“At the establishment of our constitution, the judiciary bodies were supposed to be the most helpless and harmless members of the government. Experience, however, soon showed in what way they were to become the most dangerous; that the insufficiency of the means provided for their removal gave them a freehold and irresponsibility in office; that their decisions, seeming to concern individual suitors only, pass silent and unheeded by the public at large; that these decisions, nevertheless, become law by precedent, sapping, by little and little, the foundations of the constitution, and working its change by construction, before any one has perceived that invisible and helpless worm has been busily employed in consuming its substance. In truth, man is not made to be trusted for life, if secured against all liability to account.” Thomas Jefferson, 1823
Contrary to popular belief, The Supreme Court is not the ultimate, sovereign institution in the U.S. nor was it ever meant to be such. Our founding fathers believed it to be the “least dangerous branch.” Alexander Hamilton in Federalist 78 wrote that the “legislative branch had the purse” and the “executive had the sword,” and all the “judiciary had is judgment.”
The first chief Justice, John Marshall, fearful that SCOTUS could become a powerless institution in American political life, used a political maneuver in Marbury v. Madison, 1803, to create the doctrine of Judicial Review which gave the Court the ability to declare acts of Congress unconstitutional. In writing the decision, John Marshall argued that acts of Congress in conflict with the Constitution are not law and therefore are non-binding to the courts, and that the judiciary’s first responsibility is always to uphold the Constitution. If two laws conflict, Marshall wrote, the court bears responsibility for deciding which law applies in any given case.
The Constitution did not give this power to the Court, they gave it to themselves. Judicial Review is a classic case of the “fox guarding the hen-house,” thus allowing the government to judge the constitutionality of its own laws. Unless you believe that SCOTUS is infallible and, demonstrably, it isn’t, then allowing them to be sole arbiter of constitutionality issues is obviously dangerous.
Michael Paulsen, co-author of The Constitution: An Introduction, also denounces “judicial supremacy” as a “recurrent myth.” “The power of constitutional interpretation is not exclusively vested in the courts, with all other branches and officers of government bound to accept, unthinkingly and reflexively, whatever the courts decide.” As an antidote to judicial supremacy, Paulsen defends what he calls “the propriety of executive and congressional non-acquiescence in judicial precedent that, in the independent judgment of these other actors, conflicts with the Constitution.”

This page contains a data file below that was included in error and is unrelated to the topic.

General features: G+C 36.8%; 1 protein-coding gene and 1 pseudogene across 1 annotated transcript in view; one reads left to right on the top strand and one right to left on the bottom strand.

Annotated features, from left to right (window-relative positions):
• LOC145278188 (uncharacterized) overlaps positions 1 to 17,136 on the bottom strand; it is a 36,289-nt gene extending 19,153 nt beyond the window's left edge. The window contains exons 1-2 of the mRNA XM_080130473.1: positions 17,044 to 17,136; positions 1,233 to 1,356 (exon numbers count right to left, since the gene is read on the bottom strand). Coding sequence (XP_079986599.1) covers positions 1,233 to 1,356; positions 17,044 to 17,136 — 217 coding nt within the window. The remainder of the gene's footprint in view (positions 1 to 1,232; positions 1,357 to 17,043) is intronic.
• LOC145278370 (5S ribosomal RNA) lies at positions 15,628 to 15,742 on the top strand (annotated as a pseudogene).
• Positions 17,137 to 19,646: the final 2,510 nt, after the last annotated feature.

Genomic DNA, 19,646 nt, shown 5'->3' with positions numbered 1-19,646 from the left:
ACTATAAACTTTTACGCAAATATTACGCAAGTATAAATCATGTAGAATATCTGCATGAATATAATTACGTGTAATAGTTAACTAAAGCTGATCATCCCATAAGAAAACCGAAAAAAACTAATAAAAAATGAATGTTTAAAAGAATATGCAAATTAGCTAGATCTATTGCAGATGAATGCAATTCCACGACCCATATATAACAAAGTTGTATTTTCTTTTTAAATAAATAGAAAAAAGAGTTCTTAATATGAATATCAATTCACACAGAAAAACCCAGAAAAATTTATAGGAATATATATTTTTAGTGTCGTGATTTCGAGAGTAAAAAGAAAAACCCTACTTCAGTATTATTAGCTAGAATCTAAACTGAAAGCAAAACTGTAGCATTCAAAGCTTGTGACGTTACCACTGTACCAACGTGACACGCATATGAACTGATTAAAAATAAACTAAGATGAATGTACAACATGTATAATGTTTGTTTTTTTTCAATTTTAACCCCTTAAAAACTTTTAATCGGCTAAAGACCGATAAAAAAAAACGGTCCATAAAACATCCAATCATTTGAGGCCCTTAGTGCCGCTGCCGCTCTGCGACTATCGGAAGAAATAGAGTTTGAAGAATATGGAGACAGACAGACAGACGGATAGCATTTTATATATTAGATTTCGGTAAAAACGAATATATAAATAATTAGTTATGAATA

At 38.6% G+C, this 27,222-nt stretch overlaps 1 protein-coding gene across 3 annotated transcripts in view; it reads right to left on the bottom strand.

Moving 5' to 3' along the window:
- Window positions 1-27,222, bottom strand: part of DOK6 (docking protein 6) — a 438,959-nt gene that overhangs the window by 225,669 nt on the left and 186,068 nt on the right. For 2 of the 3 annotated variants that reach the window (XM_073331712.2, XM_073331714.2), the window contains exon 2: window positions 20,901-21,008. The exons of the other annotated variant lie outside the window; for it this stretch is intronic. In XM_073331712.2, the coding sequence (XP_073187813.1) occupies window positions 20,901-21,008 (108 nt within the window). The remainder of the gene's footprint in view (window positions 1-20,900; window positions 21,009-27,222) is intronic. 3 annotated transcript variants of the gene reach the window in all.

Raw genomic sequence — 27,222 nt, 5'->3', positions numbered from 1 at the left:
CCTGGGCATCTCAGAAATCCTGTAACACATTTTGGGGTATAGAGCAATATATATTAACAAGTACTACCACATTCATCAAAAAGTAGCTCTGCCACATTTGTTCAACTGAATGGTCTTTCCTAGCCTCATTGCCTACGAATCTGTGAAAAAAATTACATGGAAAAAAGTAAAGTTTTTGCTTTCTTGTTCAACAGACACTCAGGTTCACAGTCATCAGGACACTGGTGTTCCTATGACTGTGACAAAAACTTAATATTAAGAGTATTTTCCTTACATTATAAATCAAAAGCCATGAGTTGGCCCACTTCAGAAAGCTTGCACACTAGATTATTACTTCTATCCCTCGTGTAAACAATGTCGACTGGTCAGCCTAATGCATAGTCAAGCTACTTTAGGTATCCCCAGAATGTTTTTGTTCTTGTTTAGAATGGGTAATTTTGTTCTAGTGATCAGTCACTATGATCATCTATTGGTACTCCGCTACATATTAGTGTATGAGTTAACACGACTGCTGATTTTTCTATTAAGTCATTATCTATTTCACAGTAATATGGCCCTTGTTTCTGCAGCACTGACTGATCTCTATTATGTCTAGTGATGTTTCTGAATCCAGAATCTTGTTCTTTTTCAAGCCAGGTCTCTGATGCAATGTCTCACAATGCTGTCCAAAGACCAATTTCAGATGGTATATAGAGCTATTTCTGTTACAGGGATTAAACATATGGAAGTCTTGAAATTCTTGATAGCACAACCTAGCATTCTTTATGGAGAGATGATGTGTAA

Writing in support of Paulsen’s interpretation, National Review’s Ed Whelan states the case more bluntly. “We live in a legal culture besotted by the myth of judicial supremacy. According to this myth, the Constitution means whatever five Supreme Court justices claim it means, and all other governmental actors are duty-bound to abide by that supposed meaning.” Whelan agrees with Hamilton’s Federalist 78, that the executive branch is the one with the sword, that the president is not duty bound to abide by SCOTUS rulings. The president takes an oath to uphold the Constitution and that should include stopping any attempt by another branch of the government to subvert it.
Andrew Jackson refused to enforce the Court’s decision in Cherokee Nation v. Georgia on Indian removal. Abraham Lincoln ignored Chief Justice Roger Taney’s order in Ex parte Merryman to end suspension of habeas corpus in early 1861. In his first inaugural address, Lincoln made it clear that the Court’s decision in Dred Scott could not preclude the political branches of government from going ahead and acting on slavery in the territories. He said that if it were otherwise “the people will have ceased to be their own rulers, having to that extend practically resigned their government into the hands of that eminent tribunal.
While Presidents in general have tended to see it as their duty to obey SCOTUS rulings, and, at times, even to enforce them, Obama chose to ignore a SCOTUS ruling that struck down federal preapproval for certain states to enact changes to election laws. SCOTUS found that the conditions that originally justified those measures no longer existed and that they imposed burdens. They stressed that the Constitution’s 10th Amendment empowers states, not the federal government, to regulate elections. Obama’s response has been to sue those “racist” states that enacted voter ID laws as a prevention of voter fraud.
The Constitution’s “checks and balances” were designed to prevent any one branch of government from becoming too powerful and running roughshod over the other branches. There is no such system of checks and balances to protect the states and the people when multiple branches of government, acting in concert, erode and destroy the rights and powers of the states and the people.
It is time to readjust our thinking and restore SCOTUS to the place and powers it was intended to have in our Constitutional order before it further damages the very Constitution that created it. That means we must elect Congressional representatives that will uphold our Constitution. We must elect a president, not a party or a cult, that not only understands the Constitution but actually accepts their oath to preserve, protect and defend the Constitution.
Presidents appoint judges who have a similar political ideology to their own. In other words, a president with a liberal ideology will usually appoint liberals to the courts. Likewise, conservative presidents tend to appoint conservatives. And since these appointments are generally for life, they have a major impact on our country.